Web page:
Do I Agree? Cognitive Bias and Terms of Service
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We all have gone through this at least once in our digital lifetime: as we sign up for a service, we fill in some personal information only to face an extensive list with every imaginable term of service. We then quickly scroll down, click “I agree,” and start using it, unaware of the nuances in data and usage conditions.
Have you ever wondered how long the terms and policies disclosed by leading online services are really? Artist Dima Yarovinsky did, and even transformed them into an impactful art project.1 The result: the technicolored scrolls pictured below, reaching down the wall and (in some cases) sprawling out on the floor.
Printed in A4-size sheets and using standard font size, this visualization of this type of document is both impressive and paradoxical. Everything is there—from personal data storage to advertisement strategies and permissions to use any content you share, even in yet non-existent channels. But just because everything is there, we end up rushing down to the bottom of the screen and agreeing on terms we did not bother to read. It’s all out in the open—and that’s why it’s so difficult to process.
Behavioral Science, Democratized
We make 35,000 decisions each day, often in environments that aren’t conducive to making sound choices.
At TDL, we work with organizations in the public and private sectors—from new startups, to governments, to established players like the Gates Foundation—to debias decision-making and create better outcomes for everyone.
“I agree,” art created by Dima Yarovinsky as part of the project “Visualizing Knowledge” (2018). Source: https://www.designboom.com/readers/dima-yarovinsky-visualizes-facebook-instagram-snapchat-terms-of-service-05-07-2018/
Cognitive bias and information avoidance
Professor Donald O. Case and colleagues have stated that “Many early studies of communication (…) have assumed that individuals seek, or at least pay some attention to, sources of information. This assumption is deeply embedded in Western culture, at least as far back as Aristotle’s statement that ‘all men, by nature, desire to know’ (circa 330 BC).” From this perspective, information-seeking could be interpreted as a natural aspect of human nature.4,5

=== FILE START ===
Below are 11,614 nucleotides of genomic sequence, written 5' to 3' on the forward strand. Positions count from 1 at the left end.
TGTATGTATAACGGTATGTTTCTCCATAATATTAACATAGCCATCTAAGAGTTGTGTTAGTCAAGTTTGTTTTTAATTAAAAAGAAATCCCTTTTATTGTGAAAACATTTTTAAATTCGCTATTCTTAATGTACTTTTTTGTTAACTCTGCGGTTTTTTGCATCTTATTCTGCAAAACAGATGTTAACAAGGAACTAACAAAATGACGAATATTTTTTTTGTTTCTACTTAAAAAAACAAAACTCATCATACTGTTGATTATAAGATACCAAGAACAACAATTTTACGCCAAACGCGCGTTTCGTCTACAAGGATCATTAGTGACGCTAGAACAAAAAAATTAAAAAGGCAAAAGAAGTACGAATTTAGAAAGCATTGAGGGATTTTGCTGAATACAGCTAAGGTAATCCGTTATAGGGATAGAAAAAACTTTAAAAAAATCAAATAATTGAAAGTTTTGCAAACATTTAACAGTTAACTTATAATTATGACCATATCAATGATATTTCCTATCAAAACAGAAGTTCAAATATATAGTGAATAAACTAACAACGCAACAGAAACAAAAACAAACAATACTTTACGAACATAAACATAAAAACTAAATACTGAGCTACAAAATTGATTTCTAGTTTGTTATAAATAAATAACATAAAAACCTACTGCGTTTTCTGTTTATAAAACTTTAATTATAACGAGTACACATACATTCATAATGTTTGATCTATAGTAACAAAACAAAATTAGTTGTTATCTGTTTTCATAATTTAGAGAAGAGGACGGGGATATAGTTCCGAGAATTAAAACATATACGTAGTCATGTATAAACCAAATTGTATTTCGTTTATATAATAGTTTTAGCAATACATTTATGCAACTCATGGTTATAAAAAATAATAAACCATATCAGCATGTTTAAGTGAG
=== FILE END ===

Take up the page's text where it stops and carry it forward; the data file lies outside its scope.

However, the evidence doesn’t necessarily support the idea that humans always seek out information when it’s beneficial to them. A review by Golman, Hagmann, and Loewenstein found that people often avoid information, even when “it is useful, free, and independent of strategic considerations.”6 Abraham Maslow, best known for his hierarchy of needs, also wrote about this point: “We can seek knowledge in order to reduce anxiety and we can also avoid knowing in order to reduce anxiety.”7 This phenomenon is known simply as information avoidance.
In an experiment with participants from six different countries who maintained detailed diaries of information-related thoughts and activities, Bhuva Narayan and colleagues pointed out that even in information-rich economies, “sometimes people avoid information if paying attention to it will cause mental discomfort and cognitive dissonance, or increase uncertainty, irrespective of the utility of the information.”8 Thus, understanding why people seek some types of information and avoid others can help governments and companies design better information systems and improve overall customer experience.
TMI: Information overload
But why exactly do we fail to read those details when they could help us understand conditions and characteristics of the services and products we are about to use? After all, most companies do declare them explicitly.
The psychologist Barry Schwartz raised an interesting point: in a 2005 TED Talk, he explained that information overload often brings paralysis instead of freedom of choice. Based on several experiments, he found that although people generally welcome more options and details, they also want to simplify their lives. Having more choices then contributes to a cumulative effect on decision-making that causes anxiety and distress.10
A classic experiment by Sheena Iyengar and Mark Lepper tested the effects of choice overload. The researchers organized displays of jam in grocery stores, either with 6 or 24 different flavours, and observed how many people would stop, taste, and purchase the product. Their findings indicated that the extensive choice displays in fact attracted more consumers (60%). However, only 3% of them bought the jam, compared to nearly 30% of those in the limited-choice condition. The results suggest that a large array of options may be more appealing at first, but it could also reduce the intrinsic motivation for subsequent action.11